Exhibitions by Katie Musolff and Rafael Francisco Salas
What do people look like? They’ve got brown/black/red hair. They see with brown/blue/green eyes, maybe they’ve got exceptional features like a Jay Leno chin or Angelina Jolie permanently pursed lips. But any entrancing picture of a person goes beyond the catalog of physical features and tells you something about intangible qualities — what is the character of this person, and what does the image make you feel like? It’s no secret that part of human nature is a deep-seated interest in watching other people – hence the success of “Reality TV.” People-watching on the street, or wherever, is like a spontaneous spectacle of life, kind of like an improv show. But portrait painting is a planned, directed spectacle, more akin to a theatrical production.
Katie Musolff: Artist and Model
Milwaukee-native Katie Musolff is the artist featured in the current solo exhibition at the Charles Allis Art Museum. The show goes by the name “Artist and Model,” which is entirely apt. The flow of paintings does its best to take on the difficult space of the Charles Allis, as pictures ramble throughout the museum, from the Great Hall to the upstairs bedrooms in this early-twentieth-century mansion. Four major themes give some curatorial cohesion to the display: The St. Ann Series, Self Portraits, Nudes and Family/Friends.
Musolff’s subjects occupy familiar environments, and backgrounds in her pictures are like good conversationalists in the amount of detail they give, telling of rooms, plants and window views. The colors on the canvases play off each other buoyantly in broad patches and slashes. There’s a lovely word, tache, which comes from the French, and refers to all manners of painting marks that could be described as a spot, smirch, blotch, patch of paint. You get the idea, but you actually have to get close to get it. Your eyes let go of looking at arms as arms, knees as knees, and they dissolve into a surface that basks in colorful effects of light and shadow. Musolff seems not only to delight in her subjects, but also in a color palette of uplifting tones.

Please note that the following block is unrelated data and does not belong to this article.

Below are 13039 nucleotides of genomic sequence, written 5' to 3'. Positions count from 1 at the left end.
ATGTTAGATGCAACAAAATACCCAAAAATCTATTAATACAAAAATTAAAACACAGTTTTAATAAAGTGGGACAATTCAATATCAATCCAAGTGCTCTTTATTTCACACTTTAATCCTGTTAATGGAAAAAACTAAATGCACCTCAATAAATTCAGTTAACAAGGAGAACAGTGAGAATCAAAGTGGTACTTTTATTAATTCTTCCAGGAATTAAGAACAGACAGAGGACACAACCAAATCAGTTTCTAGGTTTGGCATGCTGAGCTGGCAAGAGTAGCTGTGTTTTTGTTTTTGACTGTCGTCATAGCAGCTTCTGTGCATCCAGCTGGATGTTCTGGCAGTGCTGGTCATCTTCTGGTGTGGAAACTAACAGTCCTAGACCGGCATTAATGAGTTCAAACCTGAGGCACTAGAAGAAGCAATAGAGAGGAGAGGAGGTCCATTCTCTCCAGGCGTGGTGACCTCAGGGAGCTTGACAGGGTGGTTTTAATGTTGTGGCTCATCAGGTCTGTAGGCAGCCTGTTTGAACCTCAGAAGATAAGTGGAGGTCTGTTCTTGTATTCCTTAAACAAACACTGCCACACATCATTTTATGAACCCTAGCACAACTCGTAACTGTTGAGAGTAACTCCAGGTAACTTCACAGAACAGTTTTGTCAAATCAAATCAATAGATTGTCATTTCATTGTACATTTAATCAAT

Of course, Musolff isn’t the only painter to employ this technique, the visible strokes of the brush and patches of unblended colors are part and parcel of all painters’ work. But, like handwriting, the hand of each artist has different things to say through each tache of pigment on surface.
Rafael Francisco Salas at Portrait Society
The main gallery at Portrait Society is a diminutive, intimate space, and an interesting setting for large paintings. The current solo exhibition featuring Rafael Francisco Salas is justly dominated by his Untitled triptych, just completed this summer.
Salas is a painter who, like Musolff, often veers toward representational works — we see people, places, things. There is also plenty of variation in his brushwork and surface colors, but the underlying tone and character of the work of these two artists are far apart. Whereas Musolff’s paintings are dedicated to down-to-earth appreciation, Salas delves into realms of otherworldly, psychic intensity.
The Untitled triptych (a triptych is simply a painting made up of three separate panels), is a portrait of sorts. At the left, the Southern writer Flannery O’Connor (1925-1964) sits reservedly with arms crossed, and on the right Shane MacGowan (b. 1957), the singer of the Irish/English punk band, The Pogues, is like a vision of now meeting the hereafter; his head in motion or exploding. The painting is rife with symmetries and oddities, a tense terrain of creation and destruction. The primary elements are two people, apart in time and space, as an amorphous cloud of paint obscures and separates, but a spread-out still life of empty beers and liquor bottles draws the three panels together. Who favors the Heineken, and who the Miller?
This painting is a summation of some studies and portraits in the gallery, but not all pieces in the show are overtly related. Art historical shadows creep in, as Salas’ The Young Girl and the Dog brings to mind flickering references to Francisco Goya’s The Dog. Grant Wood’s Woman With Plant(s) of 1929, an Americana take-off on the Mona Lisa, seems further refracted in Salas’ Dusk #1. His scraped and scarred figures, with human attributes seeping through animal heads as in The Sons of Adam #2, are like the angst-ridden conceptions of Francis Bacon. These earlier connections notwithstanding, Salas imbues his paintings with his own unique and distinctively dark, unsettled sensibilities. Tense, but alluring, like a siren’s song.
Paintings appeal to a variety of moods, tastes and even purposes. The details of what a person, place or thing look like are merely starting points, just suggestions. The endless fascination of painting happens after the first steps are taken from that starting point. There are many paths to choose, including the invitations from the directions of Musolff’s physical interests and Salas’s psychological intensity.
Katie Musolff: Artist and Model
Closes November 8
Charles Allis Art Museum
1801 N. Prospect Ave., Milwaukee
Open Wednesday through Sunday, 1 — 5 pm
Rafael Francisco Salas
Closes October 30
Portrait Society Gallery
207 E. Buffalo Street, 5th Floor
Open Fridays and Saturdays, 1 — 4 pm